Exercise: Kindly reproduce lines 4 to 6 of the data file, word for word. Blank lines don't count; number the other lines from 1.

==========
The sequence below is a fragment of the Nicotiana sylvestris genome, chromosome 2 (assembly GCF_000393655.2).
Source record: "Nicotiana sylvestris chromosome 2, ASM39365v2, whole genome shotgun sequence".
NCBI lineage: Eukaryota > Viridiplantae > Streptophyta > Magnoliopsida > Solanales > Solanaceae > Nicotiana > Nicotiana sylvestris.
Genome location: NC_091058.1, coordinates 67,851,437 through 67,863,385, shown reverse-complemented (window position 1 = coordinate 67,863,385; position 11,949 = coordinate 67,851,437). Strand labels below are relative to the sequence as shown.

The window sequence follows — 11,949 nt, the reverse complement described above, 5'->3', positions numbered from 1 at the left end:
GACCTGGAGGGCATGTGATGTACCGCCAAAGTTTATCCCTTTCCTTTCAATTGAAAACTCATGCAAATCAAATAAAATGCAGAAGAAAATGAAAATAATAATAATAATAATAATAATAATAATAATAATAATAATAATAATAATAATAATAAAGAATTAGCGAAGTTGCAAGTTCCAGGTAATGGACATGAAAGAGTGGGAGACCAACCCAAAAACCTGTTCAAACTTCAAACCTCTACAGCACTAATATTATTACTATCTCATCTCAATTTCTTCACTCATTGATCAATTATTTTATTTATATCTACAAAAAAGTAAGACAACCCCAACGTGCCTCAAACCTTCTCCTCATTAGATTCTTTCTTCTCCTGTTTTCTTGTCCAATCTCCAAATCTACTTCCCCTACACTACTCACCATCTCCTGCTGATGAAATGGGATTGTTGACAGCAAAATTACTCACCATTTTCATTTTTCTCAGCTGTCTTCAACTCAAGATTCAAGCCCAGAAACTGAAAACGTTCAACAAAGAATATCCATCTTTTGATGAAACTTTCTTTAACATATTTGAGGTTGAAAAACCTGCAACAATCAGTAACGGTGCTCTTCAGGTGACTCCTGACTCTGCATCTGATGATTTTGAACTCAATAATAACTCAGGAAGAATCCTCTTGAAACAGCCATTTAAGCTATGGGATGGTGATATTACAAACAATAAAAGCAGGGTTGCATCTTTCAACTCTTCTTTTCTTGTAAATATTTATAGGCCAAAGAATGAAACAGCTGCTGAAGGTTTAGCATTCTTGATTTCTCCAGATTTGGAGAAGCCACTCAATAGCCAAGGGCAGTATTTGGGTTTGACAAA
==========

Genome location: NC_091058.1, coordinates 67,851,437 through 67,863,385, shown reverse-complemented (window position 1 = coordinate 67,863,385; position 11,949 = coordinate 67,851,437). Strand labels below are relative to the sequence as shown.

The window sequence follows — 11,949 nt, the reverse complement described above, 5'->3', positions numbered from 1 at the left end:
GACCTGGAGGGCATGTGATGTACCGCCAAAGTTTATCCCTTTCCTTTCAATTGAAAACTCATGCAAATCAAATAAAATGCAGAAGAAAATGAAAATAATAATAATAATAATAATAATAATAATAATAATAATAATAATAATAATAATAATAAAGAATTAGCGAAGTTGCAAGTTCCAGGTAATGGACATGAAAGAGTGGGAGACCAACCCAAAAACCTGTTCAAACTTCAAACCTCTACAGCACTAATATTATTACTATCTCATCTCAATTTCTTCACTCATTGATCAATTATTTTATTTATATCTACAAAAAAGTAAGACAACCCCAACGTGCCTCAAACCTTCTCCTCATTAGATTCTTTCTTCTCCTGTTTTCTTGTCCAATCTCCAAATCTACTTCCCCTACACTACTCACCATCTCCTGCTGATGAAATGGGATTGTTGACAGCAAAATTACTCACCATTTTCATTTTTCTCAGCTGTCTTCAACTCAAGATTCAAGCCCAGAAACTGAAAACGTTCAACAAAGAATATCCATCTTTTGATGAAACTTTCTTTAACATATTTGAGGTTGAAAAACCTGCAACAATCAGTAACGGTGCTCTTCAGGTGACTCCTGACTCTGCATCTGATGATTTTGAACTCAATAATAACTCAGGAAGAATCCTCTTGAAACAGCCATTTAAGCTATGGGATGGTGATATTACAAACAATAAAAGCAGGGTTGCATCTTTCAACTCTTCTTTTCTTGTAAATATTTATAGGCCAAAGAATGAAACAGCTGCTGAAGGTTTAGCATTCTTGATTTCTCCAGATTTGGAGAAGCCACTCAATAGCCAAGGGCAGTATTTGGGTTTGACAAA